This bathroom didn’t have that farmhouse aesthetic.

    HGTV

    Lamb and Davis want to bring that farmhouse aesthetic into every room, so they do something they’ve never done before: add double farmhouse sinks to the bathroom.

    Usually these sinks are perfect for kitchens because there’s lots of space for dishes, but they also look great in the bathroom. Plus, Davis and Lamb replace the long, original vanity with a shorter one, making the space look bigger.

    “It made it feel dated and bulky,” Davis says of the old vanity. “By taking out that chunky vanity, it really does make it feel larger in here.”

    bathroom
    Farmhouse sinks look great—even in the bathroom.

    HGTV

    Use wallpaper sparingly

    bedroom
    These wallpaper panels makes for a fun, vintage detail.

    HGTV

    Lamb wants to make sure this home has lots of vintage charm, so she picks up some old wallpaper from an estate sale, with a vision of using one pattern to cover some wood panels in the bedroom.

    At first, Davis is worried that using this old wallpaper will date the house, but Lamb insists.

    “I’m going to make this look so cool and chic and awesome and vintage farmhouse, you’re going to want it in your house,” Lamb says of the panels.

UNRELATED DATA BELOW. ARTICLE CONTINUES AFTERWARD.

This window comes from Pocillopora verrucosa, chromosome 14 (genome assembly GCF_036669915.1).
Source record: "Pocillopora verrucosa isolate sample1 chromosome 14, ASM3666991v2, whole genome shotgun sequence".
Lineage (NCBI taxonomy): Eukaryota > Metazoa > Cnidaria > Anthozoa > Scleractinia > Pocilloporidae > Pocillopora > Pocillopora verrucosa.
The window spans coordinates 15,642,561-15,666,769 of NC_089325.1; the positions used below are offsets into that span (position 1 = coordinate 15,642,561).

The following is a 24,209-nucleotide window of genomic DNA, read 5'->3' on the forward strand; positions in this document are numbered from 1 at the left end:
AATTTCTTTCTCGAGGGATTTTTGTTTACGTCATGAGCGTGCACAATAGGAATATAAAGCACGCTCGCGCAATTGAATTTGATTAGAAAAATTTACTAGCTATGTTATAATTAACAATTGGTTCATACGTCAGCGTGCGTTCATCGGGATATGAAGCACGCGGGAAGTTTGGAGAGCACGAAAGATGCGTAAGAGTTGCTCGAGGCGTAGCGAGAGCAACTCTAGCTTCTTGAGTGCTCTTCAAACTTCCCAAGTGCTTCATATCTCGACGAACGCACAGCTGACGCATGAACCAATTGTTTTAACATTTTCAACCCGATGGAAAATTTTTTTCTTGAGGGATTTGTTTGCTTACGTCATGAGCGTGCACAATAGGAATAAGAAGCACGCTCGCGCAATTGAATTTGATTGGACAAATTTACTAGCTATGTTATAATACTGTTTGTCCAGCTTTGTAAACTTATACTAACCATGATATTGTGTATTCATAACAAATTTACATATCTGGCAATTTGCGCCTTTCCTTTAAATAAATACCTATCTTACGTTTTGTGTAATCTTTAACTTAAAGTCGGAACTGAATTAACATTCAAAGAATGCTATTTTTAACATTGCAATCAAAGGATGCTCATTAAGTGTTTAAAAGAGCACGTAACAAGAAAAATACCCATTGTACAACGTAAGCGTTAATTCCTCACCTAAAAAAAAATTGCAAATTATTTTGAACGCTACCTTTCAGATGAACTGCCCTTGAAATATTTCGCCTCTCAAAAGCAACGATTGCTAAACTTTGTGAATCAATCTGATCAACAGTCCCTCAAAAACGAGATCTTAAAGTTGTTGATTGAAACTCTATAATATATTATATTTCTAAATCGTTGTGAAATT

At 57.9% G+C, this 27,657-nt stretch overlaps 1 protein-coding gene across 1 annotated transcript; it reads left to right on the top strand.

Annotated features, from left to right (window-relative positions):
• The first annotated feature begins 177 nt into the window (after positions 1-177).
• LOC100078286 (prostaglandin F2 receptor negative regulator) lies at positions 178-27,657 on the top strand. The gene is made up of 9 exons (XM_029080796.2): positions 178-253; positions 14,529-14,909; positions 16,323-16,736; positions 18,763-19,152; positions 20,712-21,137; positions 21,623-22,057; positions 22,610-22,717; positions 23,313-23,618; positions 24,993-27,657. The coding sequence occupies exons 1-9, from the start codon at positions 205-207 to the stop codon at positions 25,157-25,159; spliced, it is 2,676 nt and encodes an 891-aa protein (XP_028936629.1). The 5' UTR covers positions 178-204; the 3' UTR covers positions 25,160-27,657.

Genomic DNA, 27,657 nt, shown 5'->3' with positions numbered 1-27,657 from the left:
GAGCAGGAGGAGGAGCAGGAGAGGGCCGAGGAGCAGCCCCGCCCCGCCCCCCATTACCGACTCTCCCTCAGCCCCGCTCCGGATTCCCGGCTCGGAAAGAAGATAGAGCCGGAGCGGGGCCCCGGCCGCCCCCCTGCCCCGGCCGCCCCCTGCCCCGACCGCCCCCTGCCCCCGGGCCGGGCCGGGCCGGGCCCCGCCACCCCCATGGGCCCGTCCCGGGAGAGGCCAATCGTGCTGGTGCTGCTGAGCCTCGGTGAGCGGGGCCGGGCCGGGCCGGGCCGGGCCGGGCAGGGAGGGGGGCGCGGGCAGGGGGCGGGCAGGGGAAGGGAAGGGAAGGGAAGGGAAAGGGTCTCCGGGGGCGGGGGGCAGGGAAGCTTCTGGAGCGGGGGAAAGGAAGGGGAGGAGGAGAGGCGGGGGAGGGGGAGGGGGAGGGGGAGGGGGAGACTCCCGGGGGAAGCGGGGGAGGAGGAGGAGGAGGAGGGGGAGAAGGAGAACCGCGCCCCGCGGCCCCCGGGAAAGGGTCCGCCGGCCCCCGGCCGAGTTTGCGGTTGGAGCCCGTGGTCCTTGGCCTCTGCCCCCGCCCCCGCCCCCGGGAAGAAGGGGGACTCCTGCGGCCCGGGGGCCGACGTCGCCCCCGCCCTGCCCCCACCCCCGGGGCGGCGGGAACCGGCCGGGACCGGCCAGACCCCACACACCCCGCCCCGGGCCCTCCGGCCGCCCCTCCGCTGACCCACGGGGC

The sisters cover the wood panels with wallpaper, screw the panels into the wall, then add dark wood frames for a chic look. It’s a great idea because it uses this classic wallpaper without overwhelming the room.

    wallpaper
    This old wallpaper adds vintage charm.

    HGTV

    When this house is done, it’s transformed from a run-down day care into a showstopping home. Davis and Lamb list it for $500,000, and are delighted when they get an offer for $550,000.

    The sisters get back their $50,000 investment, and split a hefty $125,000 profit with the sellers. That’s a great return for this vintage farmhouse—and suggests that this style is sure to spread far and wide.

    The post ‘Unsellable Houses’ Reveals the New Farmhouse Style That’s All the Rage appeared first on Real Estate News & Insights | realtor.com®.